Wednesday, July 20, 2011

Roux, roux, roux you (gravy) boat....

What? Roux (pronounced rew, rhymes with dew)is the simplest of food mixtures, just flour and oil, but performs the most intricate of functions. Roux is the traditional thickener of classic sauces. So what makes this old reliable? It is it’s reliability. It rarely ever fails and can be made ahead of time. The oil is heated in a shallow saute pan and flour is added to achieve the consistency of “wet sand”, approximately even amounts of each. Mix the flour into the oil and stir to remove all of the lumps and continue to cook. Cook over medium heat for a few minutes to cook the flour flavor out of the mixture. Remove from the heat and the saute pan into a bowl or crock and you can set on a shelf. It will not go bad without refrigeration, it is only flour and oil. I have left it in my cupboard for months at a time and it never goes bad.

So what do you do with it? You use this to thicken anything from gravy to sauces to stew. It won’t “break” or fail to thicken like corn starch. Making that Thanksgiving gravy? Substitute the turkey fat from the drippings for the oil and add just water (or stock would be better) and have a great turkey gravy. Making stew and want it a bit thicker? Add a little roux until you get the thickness you want. This is a vital ingredient to make all kinds of sauces. Most of the major sauces are made by adding roux to a stock or liquid.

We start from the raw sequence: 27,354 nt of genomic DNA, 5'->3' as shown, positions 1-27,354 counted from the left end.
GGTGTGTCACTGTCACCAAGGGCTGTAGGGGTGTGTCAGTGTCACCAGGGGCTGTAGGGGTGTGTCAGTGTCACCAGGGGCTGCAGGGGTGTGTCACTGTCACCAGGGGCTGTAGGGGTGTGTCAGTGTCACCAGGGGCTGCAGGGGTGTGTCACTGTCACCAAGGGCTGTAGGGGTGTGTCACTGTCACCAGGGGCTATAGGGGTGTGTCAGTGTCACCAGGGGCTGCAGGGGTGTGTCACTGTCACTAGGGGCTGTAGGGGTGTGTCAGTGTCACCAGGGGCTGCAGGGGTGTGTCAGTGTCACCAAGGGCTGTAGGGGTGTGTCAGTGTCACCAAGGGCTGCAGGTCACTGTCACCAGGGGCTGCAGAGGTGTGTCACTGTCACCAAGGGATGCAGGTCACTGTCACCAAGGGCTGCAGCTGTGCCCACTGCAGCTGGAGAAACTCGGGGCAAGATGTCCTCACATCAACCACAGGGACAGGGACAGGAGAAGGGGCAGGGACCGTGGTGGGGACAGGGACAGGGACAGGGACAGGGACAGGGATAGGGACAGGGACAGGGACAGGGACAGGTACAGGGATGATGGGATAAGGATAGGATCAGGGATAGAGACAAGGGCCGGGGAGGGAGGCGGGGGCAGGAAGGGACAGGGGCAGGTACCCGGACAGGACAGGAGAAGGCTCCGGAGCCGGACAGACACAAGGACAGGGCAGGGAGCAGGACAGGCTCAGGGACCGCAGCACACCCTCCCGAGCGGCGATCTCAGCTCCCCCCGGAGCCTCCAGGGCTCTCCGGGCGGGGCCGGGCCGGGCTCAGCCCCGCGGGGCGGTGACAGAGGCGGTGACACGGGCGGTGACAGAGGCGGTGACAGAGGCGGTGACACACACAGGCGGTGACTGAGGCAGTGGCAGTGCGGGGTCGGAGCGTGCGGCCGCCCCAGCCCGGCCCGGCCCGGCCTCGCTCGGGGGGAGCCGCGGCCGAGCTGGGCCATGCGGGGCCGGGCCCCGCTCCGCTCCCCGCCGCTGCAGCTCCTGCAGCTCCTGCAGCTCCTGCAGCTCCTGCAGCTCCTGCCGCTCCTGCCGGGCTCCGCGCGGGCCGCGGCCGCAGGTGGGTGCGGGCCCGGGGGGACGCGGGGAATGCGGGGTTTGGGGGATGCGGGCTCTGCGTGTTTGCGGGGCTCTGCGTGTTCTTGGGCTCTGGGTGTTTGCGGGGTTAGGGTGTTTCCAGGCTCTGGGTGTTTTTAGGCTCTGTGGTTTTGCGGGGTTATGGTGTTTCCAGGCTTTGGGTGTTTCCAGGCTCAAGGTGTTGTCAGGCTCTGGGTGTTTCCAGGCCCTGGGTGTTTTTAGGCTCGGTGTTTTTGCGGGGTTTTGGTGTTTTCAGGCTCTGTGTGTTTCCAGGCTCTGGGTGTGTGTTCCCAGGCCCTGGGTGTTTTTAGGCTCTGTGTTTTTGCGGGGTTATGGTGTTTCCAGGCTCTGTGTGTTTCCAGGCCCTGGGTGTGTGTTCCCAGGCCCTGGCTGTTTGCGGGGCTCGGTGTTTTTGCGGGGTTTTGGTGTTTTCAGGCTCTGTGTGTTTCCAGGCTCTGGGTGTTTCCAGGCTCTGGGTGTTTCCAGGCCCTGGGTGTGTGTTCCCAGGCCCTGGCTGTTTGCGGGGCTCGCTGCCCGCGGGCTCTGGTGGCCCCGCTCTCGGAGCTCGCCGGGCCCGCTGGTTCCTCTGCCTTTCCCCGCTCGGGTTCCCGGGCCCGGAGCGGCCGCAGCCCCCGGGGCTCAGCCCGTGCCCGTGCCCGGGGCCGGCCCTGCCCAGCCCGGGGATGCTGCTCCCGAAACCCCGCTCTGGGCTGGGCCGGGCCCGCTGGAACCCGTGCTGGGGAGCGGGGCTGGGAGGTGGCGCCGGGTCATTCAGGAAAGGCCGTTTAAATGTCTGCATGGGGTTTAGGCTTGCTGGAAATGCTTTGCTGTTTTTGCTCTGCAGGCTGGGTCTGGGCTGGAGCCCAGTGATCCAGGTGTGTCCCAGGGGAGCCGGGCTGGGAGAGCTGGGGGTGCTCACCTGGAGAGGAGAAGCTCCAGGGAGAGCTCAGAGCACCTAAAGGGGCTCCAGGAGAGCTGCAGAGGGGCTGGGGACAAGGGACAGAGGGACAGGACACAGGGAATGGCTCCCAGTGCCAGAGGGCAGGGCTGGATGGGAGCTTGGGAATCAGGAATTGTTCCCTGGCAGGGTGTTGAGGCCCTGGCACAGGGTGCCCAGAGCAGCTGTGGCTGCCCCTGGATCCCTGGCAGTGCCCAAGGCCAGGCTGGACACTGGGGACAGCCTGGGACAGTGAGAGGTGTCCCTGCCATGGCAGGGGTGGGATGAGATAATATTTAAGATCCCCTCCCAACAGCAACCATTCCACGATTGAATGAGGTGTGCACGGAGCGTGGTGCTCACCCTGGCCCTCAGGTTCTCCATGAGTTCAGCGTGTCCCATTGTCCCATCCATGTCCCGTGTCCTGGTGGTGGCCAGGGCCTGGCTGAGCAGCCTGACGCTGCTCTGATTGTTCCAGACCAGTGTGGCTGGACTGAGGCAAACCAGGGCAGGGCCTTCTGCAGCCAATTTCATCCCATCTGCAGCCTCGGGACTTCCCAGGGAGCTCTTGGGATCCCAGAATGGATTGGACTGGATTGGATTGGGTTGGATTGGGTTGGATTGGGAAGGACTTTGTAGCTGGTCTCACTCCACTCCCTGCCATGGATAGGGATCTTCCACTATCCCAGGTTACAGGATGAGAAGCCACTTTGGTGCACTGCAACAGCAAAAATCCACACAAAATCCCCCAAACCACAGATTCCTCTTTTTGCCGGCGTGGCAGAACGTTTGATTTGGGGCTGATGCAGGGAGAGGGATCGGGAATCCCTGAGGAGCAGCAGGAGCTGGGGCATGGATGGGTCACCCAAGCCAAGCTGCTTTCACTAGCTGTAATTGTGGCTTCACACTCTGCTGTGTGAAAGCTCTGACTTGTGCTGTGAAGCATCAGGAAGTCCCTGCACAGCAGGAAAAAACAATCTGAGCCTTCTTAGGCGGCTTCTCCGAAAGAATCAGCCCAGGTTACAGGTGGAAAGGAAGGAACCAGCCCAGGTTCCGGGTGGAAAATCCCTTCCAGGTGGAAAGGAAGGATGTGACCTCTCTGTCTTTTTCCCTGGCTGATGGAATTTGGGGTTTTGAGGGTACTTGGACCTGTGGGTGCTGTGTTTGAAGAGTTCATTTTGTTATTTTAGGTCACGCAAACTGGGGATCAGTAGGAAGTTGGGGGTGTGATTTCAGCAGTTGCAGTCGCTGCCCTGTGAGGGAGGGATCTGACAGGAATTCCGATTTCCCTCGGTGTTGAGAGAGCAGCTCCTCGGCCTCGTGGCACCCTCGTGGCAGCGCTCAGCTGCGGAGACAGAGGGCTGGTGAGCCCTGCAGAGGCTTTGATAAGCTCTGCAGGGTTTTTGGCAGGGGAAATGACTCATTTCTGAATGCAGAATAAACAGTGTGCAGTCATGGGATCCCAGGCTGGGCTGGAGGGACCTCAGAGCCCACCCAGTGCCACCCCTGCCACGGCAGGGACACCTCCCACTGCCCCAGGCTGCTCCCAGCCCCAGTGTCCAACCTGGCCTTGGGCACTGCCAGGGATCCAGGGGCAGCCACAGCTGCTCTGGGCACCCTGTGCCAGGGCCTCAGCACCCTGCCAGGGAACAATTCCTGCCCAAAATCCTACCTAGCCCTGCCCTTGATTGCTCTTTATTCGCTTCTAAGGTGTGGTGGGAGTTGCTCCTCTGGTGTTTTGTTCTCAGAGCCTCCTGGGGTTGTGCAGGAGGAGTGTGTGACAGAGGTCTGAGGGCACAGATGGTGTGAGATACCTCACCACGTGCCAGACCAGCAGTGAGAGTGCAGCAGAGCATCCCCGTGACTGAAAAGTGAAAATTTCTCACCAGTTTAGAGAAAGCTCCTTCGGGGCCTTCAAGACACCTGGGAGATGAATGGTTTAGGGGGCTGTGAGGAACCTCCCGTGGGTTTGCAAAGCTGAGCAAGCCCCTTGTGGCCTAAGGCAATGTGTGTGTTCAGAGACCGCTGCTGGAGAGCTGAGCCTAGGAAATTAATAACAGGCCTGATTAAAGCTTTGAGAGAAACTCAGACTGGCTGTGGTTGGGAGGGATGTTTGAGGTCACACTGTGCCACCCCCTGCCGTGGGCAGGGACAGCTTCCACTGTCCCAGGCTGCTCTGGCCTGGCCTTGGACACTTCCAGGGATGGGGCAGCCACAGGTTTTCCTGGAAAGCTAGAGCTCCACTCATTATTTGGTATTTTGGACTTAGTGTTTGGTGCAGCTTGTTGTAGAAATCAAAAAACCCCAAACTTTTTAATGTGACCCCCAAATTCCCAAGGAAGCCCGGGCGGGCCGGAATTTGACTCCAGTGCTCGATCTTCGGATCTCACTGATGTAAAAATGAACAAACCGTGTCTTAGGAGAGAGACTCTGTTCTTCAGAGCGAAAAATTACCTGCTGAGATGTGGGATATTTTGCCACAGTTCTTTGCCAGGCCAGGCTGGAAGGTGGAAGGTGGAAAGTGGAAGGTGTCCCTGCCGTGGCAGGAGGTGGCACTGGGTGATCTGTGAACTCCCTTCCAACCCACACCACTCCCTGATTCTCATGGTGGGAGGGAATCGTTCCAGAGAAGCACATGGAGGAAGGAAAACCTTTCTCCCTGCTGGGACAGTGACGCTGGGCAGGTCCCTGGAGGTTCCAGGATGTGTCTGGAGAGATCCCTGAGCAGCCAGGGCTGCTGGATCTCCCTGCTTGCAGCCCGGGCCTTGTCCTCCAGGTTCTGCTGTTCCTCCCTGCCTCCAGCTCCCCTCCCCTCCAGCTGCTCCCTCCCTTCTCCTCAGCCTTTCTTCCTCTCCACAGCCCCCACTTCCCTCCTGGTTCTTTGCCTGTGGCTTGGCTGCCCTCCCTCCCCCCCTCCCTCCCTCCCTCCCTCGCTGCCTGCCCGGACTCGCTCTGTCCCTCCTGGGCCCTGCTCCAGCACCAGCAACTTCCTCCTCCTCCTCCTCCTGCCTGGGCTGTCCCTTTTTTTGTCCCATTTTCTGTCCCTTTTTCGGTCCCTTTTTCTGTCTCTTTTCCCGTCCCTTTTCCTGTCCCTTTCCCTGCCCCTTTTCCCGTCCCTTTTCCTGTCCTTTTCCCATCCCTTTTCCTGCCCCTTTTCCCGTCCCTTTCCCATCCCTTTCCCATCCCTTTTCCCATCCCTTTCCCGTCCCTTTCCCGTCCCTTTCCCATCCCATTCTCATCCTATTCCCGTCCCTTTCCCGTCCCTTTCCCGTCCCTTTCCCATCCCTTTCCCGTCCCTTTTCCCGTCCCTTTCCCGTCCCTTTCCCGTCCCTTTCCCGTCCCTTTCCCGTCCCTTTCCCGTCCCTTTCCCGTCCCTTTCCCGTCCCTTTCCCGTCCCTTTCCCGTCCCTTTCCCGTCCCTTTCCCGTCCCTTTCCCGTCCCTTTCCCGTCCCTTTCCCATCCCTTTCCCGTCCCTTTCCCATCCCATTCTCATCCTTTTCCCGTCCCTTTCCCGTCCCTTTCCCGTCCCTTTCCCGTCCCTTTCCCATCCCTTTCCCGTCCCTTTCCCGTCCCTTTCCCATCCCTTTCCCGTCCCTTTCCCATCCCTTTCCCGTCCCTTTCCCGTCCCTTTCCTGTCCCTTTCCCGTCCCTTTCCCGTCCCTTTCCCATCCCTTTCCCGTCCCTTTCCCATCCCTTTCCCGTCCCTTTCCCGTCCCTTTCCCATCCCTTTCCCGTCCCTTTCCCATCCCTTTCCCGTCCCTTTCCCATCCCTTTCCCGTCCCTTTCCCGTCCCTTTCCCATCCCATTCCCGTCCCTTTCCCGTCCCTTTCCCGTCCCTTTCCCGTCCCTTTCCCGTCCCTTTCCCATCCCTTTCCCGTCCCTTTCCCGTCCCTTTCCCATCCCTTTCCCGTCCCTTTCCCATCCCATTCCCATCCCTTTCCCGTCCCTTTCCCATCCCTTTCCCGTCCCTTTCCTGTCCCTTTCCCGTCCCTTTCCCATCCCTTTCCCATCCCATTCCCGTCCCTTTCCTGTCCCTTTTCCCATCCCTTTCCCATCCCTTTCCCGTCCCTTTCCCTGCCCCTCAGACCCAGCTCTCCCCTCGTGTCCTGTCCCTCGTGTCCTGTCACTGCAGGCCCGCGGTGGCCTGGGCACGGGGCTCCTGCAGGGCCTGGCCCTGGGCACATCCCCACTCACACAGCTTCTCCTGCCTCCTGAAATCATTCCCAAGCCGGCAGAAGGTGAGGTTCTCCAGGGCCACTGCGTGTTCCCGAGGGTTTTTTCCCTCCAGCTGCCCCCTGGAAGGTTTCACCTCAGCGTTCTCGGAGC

This is traditionally used in cajun cooking, only the roux is cooked until it has almost reached the point of burning, called black roux.

So stop buying that junk in the jar and make your own gravy. It’s so simple you will kick yourself for not doing it sooner.

Chef Cheapo, making your gravy what they’ll talk about until next Thanksgiving.

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